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How to start as a medical/legal translator
Thread poster: ellielharper
Local time: 10:43
Italian to English
Sep 27, 2007

I have been working as a project manager/proofreader/translator with a translation agency for just over a year now. My main language pair is Italian > English (1sct class degree Italian Studies 2006) and I would eventually like to free-lance. There is a strong possibility that in say 5yrs I will relocate to Italy. I would really like to concentrate on more literary translations however being realistic I think I will have better luck finding work with a specialistion like law/techy/medical.

Not having had any vocational experience in any of these areas, and not being likely to (no plans to train as a lawyer/doctor just yet!) have any hands on experience in the future in these areas, I wondered how I might go about gaining enough knowledge to be able to advertise myself as a specialist in said areas.

Is it a question of doing courses, or just ploughing through lots of independent reading?

Does anyone have any advice, I would really appreciate it?

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Adriana Johnston  Identity Verified
United States
Local time: 04:43
English to Spanish
+ ...
gaining knowledge Sep 27, 2007

there are several thinks you can do:
for the medical part, you can take a few courses, with a strong background in Anatomy and physiology, psychology and medical terminology, also I know watching tv doest give you a formal training but you can watch the geografic channels and familiarize with the medical vocabulary.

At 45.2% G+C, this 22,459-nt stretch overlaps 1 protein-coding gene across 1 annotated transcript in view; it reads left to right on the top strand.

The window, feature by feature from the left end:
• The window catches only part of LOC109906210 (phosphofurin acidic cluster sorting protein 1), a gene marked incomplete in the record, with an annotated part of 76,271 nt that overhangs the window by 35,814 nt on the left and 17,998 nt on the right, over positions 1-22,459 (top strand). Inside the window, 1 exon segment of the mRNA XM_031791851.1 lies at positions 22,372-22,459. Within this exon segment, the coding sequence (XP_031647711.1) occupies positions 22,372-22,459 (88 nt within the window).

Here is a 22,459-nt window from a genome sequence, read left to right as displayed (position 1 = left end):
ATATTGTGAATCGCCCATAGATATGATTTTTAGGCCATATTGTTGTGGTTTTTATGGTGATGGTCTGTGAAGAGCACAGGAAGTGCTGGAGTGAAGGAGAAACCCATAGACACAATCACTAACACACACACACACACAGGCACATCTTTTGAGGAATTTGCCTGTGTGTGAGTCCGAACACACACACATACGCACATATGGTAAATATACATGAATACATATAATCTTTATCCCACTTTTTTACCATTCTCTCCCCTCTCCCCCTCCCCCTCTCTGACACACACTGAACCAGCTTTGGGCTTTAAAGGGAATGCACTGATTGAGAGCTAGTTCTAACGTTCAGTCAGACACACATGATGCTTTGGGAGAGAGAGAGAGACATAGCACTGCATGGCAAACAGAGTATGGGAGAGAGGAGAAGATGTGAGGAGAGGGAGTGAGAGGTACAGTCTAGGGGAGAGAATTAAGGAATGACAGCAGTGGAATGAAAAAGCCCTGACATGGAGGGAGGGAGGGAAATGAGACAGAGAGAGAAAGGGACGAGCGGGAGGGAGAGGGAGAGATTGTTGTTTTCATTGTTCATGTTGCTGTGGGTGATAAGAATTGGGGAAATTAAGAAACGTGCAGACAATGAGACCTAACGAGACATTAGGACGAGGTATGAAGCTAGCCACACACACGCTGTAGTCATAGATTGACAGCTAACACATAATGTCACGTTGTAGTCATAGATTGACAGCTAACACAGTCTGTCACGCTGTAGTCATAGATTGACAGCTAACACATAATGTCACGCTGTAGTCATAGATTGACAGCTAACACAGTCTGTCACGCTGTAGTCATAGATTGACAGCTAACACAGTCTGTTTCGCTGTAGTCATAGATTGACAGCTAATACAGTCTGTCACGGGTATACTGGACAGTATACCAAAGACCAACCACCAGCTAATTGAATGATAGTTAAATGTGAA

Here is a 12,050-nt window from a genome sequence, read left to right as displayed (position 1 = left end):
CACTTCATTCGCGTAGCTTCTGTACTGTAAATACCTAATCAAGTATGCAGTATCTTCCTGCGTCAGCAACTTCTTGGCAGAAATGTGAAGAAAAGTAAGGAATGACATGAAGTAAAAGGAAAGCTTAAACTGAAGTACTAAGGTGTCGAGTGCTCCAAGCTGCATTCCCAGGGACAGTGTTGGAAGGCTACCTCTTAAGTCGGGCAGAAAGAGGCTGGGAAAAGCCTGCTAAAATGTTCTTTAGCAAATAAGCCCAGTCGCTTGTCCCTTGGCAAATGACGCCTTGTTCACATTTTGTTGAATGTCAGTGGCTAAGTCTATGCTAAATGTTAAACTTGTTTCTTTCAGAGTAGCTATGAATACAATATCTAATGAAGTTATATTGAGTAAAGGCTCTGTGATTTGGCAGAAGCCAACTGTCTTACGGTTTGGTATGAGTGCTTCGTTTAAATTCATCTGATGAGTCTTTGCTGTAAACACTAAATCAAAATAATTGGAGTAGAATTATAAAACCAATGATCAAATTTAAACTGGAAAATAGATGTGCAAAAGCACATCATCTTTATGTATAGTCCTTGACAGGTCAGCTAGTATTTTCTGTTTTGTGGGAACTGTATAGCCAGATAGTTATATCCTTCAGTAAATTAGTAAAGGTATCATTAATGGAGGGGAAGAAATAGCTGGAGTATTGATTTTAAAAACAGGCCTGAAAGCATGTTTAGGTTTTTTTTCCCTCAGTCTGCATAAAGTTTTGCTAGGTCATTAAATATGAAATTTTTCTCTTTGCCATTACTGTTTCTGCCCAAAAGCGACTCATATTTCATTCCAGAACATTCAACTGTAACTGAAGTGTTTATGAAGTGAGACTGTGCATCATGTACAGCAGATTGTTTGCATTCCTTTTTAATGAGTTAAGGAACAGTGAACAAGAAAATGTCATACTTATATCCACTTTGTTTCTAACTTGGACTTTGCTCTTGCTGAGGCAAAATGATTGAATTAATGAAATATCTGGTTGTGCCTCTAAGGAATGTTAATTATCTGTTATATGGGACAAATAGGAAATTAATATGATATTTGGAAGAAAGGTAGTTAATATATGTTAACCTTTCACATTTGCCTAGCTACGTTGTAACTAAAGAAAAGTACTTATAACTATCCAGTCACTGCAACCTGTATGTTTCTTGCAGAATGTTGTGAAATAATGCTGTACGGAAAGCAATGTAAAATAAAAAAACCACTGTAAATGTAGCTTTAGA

You can also work as a telephonic interpreter because you are exposed to a diversity of scenerios and learn new terminology from doctors, lawyers, judges, insurance adjustors etc. Hope this helps a little!

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patyjs  Identity Verified
Local time: 04:43
Spanish to English
+ ...
Try medical first.... Sep 27, 2007

Hi Ellie,

Your post is interesting because I'm in a similar situation. I have lived and worked and existed in Spanish for the last almost 20 years, so language-wise I probably have a bit of an advantage over many other translators. What I don't have though is an academic background to back it up. There was never the opportunity to go to University...but that's another (long) story.

Anyway, to get to the point, medical translation may sound really scary, and you certainly have to commit to thoroughly, and I mean thoroughly, researching EVERYTHING. Still, there are some advantages, too. Here are two which come immediately to mind:

~ once you get used to the spelling changes, many terms can be guessed at so you can check the meaning in Spanish and English right away to make sure you have the right thing;
~ medical reports are often written in short, right-to-the-point sentences, so you only get the essential stuff and don't have to wade through endless lines of text to get to the point (as you do with legal).

However, I can't stress enough the importance of doing the proper research right the way through the job. And ALWAYS ask for help when you're not certain. That's true for all translations, I know, but more so considering what's at stake.